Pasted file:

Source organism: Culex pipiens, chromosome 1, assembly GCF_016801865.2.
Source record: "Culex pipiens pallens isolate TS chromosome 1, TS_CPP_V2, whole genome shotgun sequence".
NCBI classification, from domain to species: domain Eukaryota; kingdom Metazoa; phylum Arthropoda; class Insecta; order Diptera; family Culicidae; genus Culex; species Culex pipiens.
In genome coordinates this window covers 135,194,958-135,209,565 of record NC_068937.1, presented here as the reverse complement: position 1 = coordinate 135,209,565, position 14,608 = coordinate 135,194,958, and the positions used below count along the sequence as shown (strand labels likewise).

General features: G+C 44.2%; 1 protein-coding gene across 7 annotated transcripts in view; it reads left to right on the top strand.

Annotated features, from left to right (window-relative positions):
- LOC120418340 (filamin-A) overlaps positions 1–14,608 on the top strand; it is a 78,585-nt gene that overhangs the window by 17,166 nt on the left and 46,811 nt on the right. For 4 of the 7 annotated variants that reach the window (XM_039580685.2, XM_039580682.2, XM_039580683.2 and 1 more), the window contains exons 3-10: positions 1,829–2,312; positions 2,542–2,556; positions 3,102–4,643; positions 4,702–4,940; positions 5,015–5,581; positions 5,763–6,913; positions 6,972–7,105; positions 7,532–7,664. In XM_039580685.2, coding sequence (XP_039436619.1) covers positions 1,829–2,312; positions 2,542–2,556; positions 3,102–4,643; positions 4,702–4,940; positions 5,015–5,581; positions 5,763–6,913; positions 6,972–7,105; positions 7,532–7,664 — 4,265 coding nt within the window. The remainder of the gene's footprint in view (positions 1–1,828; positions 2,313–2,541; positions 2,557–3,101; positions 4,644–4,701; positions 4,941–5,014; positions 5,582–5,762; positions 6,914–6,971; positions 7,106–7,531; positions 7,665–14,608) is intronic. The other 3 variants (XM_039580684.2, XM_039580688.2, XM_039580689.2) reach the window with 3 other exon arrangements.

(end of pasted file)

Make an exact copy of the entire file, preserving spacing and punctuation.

Source organism: Culex pipiens, chromosome 1, assembly GCF_016801865.2.
Source record: "Culex pipiens pallens isolate TS chromosome 1, TS_CPP_V2, whole genome shotgun sequence".
NCBI classification, from domain to species: domain Eukaryota; kingdom Metazoa; phylum Arthropoda; class Insecta; order Diptera; family Culicidae; genus Culex; species Culex pipiens.
In genome coordinates this window covers 135,194,958-135,209,565 of record NC_068937.1, presented here as the reverse complement: position 1 = coordinate 135,209,565, position 14,608 = coordinate 135,194,958, and the positions used below count along the sequence as shown (strand labels likewise).

General features: G+C 44.2%; 1 protein-coding gene across 7 annotated transcripts in view; it reads left to right on the top strand.

Annotated features, from left to right (window-relative positions):
- LOC120418340 (filamin-A) overlaps positions 1–14,608 on the top strand; it is a 78,585-nt gene that overhangs the window by 17,166 nt on the left and 46,811 nt on the right. For 4 of the 7 annotated variants that reach the window (XM_039580685.2, XM_039580682.2, XM_039580683.2 and 1 more), the window contains exons 3-10: positions 1,829–2,312; positions 2,542–2,556; positions 3,102–4,643; positions 4,702–4,940; positions 5,015–5,581; positions 5,763–6,913; positions 6,972–7,105; positions 7,532–7,664. In XM_039580685.2, coding sequence (XP_039436619.1) covers positions 1,829–2,312; positions 2,542–2,556; positions 3,102–4,643; positions 4,702–4,940; positions 5,015–5,581; positions 5,763–6,913; positions 6,972–7,105; positions 7,532–7,664 — 4,265 coding nt within the window. The remainder of the gene's footprint in view (positions 1–1,828; positions 2,313–2,541; positions 2,557–3,101; positions 4,644–4,701; positions 4,941–5,014; positions 5,582–5,762; positions 6,914–6,971; positions 7,106–7,531; positions 7,665–14,608) is intronic. The other 3 variants (XM_039580684.2, XM_039580688.2, XM_039580689.2) reach the window with 3 other exon arrangements.